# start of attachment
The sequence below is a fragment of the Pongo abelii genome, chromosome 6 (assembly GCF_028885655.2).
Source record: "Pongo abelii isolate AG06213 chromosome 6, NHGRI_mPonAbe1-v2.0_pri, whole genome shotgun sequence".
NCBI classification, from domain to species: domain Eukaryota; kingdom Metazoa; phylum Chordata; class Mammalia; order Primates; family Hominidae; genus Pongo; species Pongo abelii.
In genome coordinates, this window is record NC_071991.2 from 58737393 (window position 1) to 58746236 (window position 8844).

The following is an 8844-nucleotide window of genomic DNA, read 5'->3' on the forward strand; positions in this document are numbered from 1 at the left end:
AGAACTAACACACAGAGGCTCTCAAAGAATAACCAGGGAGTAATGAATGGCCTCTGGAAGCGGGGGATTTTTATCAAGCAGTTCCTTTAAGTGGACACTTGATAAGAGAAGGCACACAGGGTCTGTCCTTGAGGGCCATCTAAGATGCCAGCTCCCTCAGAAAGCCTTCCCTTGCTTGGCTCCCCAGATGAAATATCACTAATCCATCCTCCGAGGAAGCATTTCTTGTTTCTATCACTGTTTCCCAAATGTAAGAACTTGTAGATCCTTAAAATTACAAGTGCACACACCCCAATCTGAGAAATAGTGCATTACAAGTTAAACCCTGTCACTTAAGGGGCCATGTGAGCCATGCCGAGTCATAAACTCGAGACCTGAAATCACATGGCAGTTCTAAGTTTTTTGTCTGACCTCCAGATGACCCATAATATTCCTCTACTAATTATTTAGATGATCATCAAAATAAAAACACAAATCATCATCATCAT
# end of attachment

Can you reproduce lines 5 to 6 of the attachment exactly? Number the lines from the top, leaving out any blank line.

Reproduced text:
The following is an 8844-nucleotide window of genomic DNA, read 5'->3' on the forward strand; positions in this document are numbered from 1 at the left end:
AGAACTAACACACAGAGGCTCTCAAAGAATAACCAGGGAGTAATGAATGGCCTCTGGAAGCGGGGGATTTTTATCAAGCAGTTCCTTTAAGTGGACACTTGATAAGAGAAGGCACACAGGGTCTGTCCTTGAGGGCCATCTAAGATGCCAGCTCCCTCAGAAAGCCTTCCCTTGCTTGGCTCCCCAGATGAAATATCACTAATCCATCCTCCGAGGAAGCATTTCTTGTTTCTATCACTGTTTCCCAAATGTAAGAACTTGTAGATCCTTAAAATTACAAGTGCACACACCCCAATCTGAGAAATAGTGCATTACAAGTTAAACCCTGTCACTTAAGGGGCCATGTGAGCCATGCCGAGTCATAAACTCGAGACCTGAAATCACATGGCAGTTCTAAGTTTTTTGTCTGACCTCCAGATGACCCATAATATTCCTCTACTAATTATTTAGATGATCATCAAAATAAAAACACAAATCATCATCATCAT